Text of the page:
The Planning Function || Planning and Decision Making || Bcis Notes

The Planning Function || Planning and Decision Making || Bcis Notes

The Planning Function

The Planning Function is the basic function that involves anticipation of the future course of events and deciding the best course of action. It is a process of thinking before doing. To plan is to produce a scheme for future action; to bring about specified results, at a specified cost, in a specified period. It is a deliberate attempt to influence, exploit, bring about, and controls the nature, direction, extent, speed, and effects of change. It may even attempt deliberately to create change, remembering always that change (like decision) in any one sector will, in the same way, affect other sectors. Planning is a deliberate and conscious effort done to formulate the design and orderly sequence actions through which it is expected to reach the objectives. Planning is a systematic attempt to decide a particular course of action for the future; it leads to the determination of objectives of the group activity and the steps necessary to achieve them. Thus, it can be concluded that planning is the selecting and relating of facts and the making and use of assumptions regarding the future in the visualization and formulation of proposed activities believed necessary to achieve desired results.

Definition of Planning

Planning is the fundamental management function, which involves deciding beforehand, what is to be done, when is it to be done, how it is to be done and who is going to do it.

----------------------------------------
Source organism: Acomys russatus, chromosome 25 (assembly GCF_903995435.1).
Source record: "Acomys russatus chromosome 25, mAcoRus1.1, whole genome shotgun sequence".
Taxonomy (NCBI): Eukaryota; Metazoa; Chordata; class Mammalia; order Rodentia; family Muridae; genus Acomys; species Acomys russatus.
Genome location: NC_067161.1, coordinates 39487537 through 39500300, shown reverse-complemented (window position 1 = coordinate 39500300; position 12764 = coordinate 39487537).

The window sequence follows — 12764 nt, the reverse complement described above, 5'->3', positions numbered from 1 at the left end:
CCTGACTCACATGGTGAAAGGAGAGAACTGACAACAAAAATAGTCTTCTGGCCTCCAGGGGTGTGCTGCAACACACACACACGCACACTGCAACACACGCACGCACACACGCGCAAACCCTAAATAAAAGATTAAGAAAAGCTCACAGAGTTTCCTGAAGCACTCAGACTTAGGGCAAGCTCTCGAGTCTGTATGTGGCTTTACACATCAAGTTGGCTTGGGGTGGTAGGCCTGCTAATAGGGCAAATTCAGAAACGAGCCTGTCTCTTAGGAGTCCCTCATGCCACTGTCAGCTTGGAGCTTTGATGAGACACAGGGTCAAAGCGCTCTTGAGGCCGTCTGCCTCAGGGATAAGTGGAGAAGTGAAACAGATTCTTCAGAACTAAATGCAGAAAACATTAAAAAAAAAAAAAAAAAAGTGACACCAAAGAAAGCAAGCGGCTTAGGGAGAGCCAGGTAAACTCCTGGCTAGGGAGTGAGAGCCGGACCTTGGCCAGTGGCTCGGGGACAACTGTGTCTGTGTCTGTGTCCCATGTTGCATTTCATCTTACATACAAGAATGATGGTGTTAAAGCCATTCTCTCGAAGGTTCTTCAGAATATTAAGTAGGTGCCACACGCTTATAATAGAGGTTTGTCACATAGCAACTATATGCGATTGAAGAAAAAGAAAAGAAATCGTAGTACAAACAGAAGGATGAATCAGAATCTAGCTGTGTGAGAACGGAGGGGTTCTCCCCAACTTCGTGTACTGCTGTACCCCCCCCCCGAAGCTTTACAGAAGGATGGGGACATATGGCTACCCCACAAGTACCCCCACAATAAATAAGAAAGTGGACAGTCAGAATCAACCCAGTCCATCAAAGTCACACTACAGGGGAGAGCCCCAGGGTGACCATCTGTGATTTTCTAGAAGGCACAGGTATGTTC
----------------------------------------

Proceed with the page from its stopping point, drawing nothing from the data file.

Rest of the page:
Planning System

Planning is a subsystem of the overall management system of an organization. Therefore, planning should be viewed as part of the process portion of the management system. As with any system, the planning subsystem includes input, process, and output. The planning system can make sure that development supports regeneration which meets the needs of local communities. It can support the development of affordable housing. The planning system can make sure that new development in historic areas takes into account its surroundings. And it can prevent development where it would cause unacceptable environmental damage. The planning system ensures built development is in the right place when new houses, shops, parks, community centers or factories are planned. The Planning System provides society with a way of controlling how we use the land, what we build and where we build it.

Types of Planning

Strategic planning

Strategic planning is an organizational management activity that is used to set priorities, focus energy and resources, strengthen operations, ensure that employees and other stakeholders are working toward common goals, establish agreement around intended outcomes/results, and assess and adjust the organization’s direction in response to a changing environment. It is a disciplined effort that produces fundamental decisions and actions that shape and guide what an organization is, who it serves, what it does, and why it does it, with a focus on the future. Effective strategic planning articulates not only where an organization is going and the actions needed to make progress, but also how it will know if it is successful.

Tactical planning